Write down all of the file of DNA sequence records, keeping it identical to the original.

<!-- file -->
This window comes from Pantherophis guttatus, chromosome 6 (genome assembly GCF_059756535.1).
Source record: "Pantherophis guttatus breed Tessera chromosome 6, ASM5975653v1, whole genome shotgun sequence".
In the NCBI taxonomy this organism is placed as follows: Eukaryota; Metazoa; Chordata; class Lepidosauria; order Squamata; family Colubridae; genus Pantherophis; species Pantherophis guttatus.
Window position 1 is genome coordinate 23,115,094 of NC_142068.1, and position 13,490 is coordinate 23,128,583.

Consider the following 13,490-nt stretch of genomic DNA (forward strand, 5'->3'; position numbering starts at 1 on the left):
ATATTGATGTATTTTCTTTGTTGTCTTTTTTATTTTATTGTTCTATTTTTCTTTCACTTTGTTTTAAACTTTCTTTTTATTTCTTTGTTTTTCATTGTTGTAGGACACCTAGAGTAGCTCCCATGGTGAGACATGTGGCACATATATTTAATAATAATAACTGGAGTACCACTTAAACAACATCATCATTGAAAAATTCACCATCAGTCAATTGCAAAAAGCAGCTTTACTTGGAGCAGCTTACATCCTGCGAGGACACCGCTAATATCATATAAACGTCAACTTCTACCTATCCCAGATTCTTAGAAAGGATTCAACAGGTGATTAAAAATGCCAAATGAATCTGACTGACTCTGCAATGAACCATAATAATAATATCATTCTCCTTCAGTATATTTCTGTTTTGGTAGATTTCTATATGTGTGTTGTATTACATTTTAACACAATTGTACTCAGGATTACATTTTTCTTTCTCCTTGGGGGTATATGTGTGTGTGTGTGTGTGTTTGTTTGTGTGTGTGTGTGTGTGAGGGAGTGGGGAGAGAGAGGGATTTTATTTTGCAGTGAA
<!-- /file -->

This window comes from Pantherophis guttatus, chromosome 6 (genome assembly GCF_059756535.1).
Source record: "Pantherophis guttatus breed Tessera chromosome 6, ASM5975653v1, whole genome shotgun sequence".
In the NCBI taxonomy this organism is placed as follows: Eukaryota; Metazoa; Chordata; class Lepidosauria; order Squamata; family Colubridae; genus Pantherophis; species Pantherophis guttatus.
Window position 1 is genome coordinate 23,115,094 of NC_142068.1, and position 13,490 is coordinate 23,128,583.

Consider the following 13,490-nt stretch of genomic DNA (forward strand, 5'->3'; position numbering starts at 1 on the left):
ATATTGATGTATTTTCTTTGTTGTCTTTTTTATTTTATTGTTCTATTTTTCTTTCACTTTGTTTTAAACTTTCTTTTTATTTCTTTGTTTTTCATTGTTGTAGGACACCTAGAGTAGCTCCCATGGTGAGACATGTGGCACATATATTTAATAATAATAACTGGAGTACCACTTAAACAACATCATCATTGAAAAATTCACCATCAGTCAATTGCAAAAAGCAGCTTTACTTGGAGCAGCTTACATCCTGCGAGGACACCGCTAATATCATATAAACGTCAACTTCTACCTATCCCAGATTCTTAGAAAGGATTCAACAGGTGATTAAAAATGCCAAATGAATCTGACTGACTCTGCAATGAACCATAATAATAATATCATTCTCCTTCAGTATATTTCTGTTTTGGTAGATTTCTATATGTGTGTTGTATTACATTTTAACACAATTGTACTCAGGATTACATTTTTCTTTCTCCTTGGGGGTATATGTGTGTGTGTGTGTGTGTTTGTTTGTGTGTGTGTGTGTGTGAGGGAGTGGGGAGAGAGAGGGATTTTATTTTGCAGTGAA